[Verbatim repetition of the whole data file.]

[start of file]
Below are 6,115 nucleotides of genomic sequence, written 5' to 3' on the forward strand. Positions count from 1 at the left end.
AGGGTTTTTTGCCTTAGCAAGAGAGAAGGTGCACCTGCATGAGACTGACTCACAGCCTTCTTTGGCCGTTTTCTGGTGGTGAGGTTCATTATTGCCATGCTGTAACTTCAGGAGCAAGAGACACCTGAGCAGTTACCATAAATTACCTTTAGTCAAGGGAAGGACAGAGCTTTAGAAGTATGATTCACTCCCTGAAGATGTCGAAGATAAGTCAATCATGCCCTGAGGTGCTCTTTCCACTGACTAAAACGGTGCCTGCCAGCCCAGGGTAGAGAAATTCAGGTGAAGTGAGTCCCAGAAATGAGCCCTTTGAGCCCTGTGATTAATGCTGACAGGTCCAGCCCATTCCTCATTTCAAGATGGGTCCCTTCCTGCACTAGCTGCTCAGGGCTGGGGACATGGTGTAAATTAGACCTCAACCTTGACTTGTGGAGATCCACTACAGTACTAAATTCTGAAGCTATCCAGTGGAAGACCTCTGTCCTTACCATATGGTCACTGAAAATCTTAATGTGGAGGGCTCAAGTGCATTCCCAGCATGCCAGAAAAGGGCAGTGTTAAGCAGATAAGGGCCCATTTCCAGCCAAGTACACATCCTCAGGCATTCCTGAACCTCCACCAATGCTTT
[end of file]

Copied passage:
Below are 6,115 nucleotides of genomic sequence, written 5' to 3' on the forward strand. Positions count from 1 at the left end.
AGGGTTTTTTGCCTTAGCAAGAGAGAAGGTGCACCTGCATGAGACTGACTCACAGCCTTCTTTGGCCGTTTTCTGGTGGTGAGGTTCATTATTGCCATGCTGTAACTTCAGGAGCAAGAGACACCTGAGCAGTTACCATAAATTACCTTTAGTCAAGGGAAGGACAGAGCTTTAGAAGTATGATTCACTCCCTGAAGATGTCGAAGATAAGTCAATCATGCCCTGAGGTGCTCTTTCCACTGACTAAAACGGTGCCTGCCAGCCCAGGGTAGAGAAATTCAGGTGAAGTGAGTCCCAGAAATGAGCCCTTTGAGCCCTGTGATTAATGCTGACAGGTCCAGCCCATTCCTCATTTCAAGATGGGTCCCTTCCTGCACTAGCTGCTCAGGGCTGGGGACATGGTGTAAATTAGACCTCAACCTTGACTTGTGGAGATCCACTACAGTACTAAATTCTGAAGCTATCCAGTGGAAGACCTCTGTCCTTACCATATGGTCACTGAAAATCTTAATGTGGAGGGCTCAAGTGCATTCCCAGCATGCCAGAAAAGGGCAGTGTTAAGCAGATAAGGGCCCATTTCCAGCCAAGTACACATCCTCAGGCATTCCTGAACCTCCACCAATGCTTT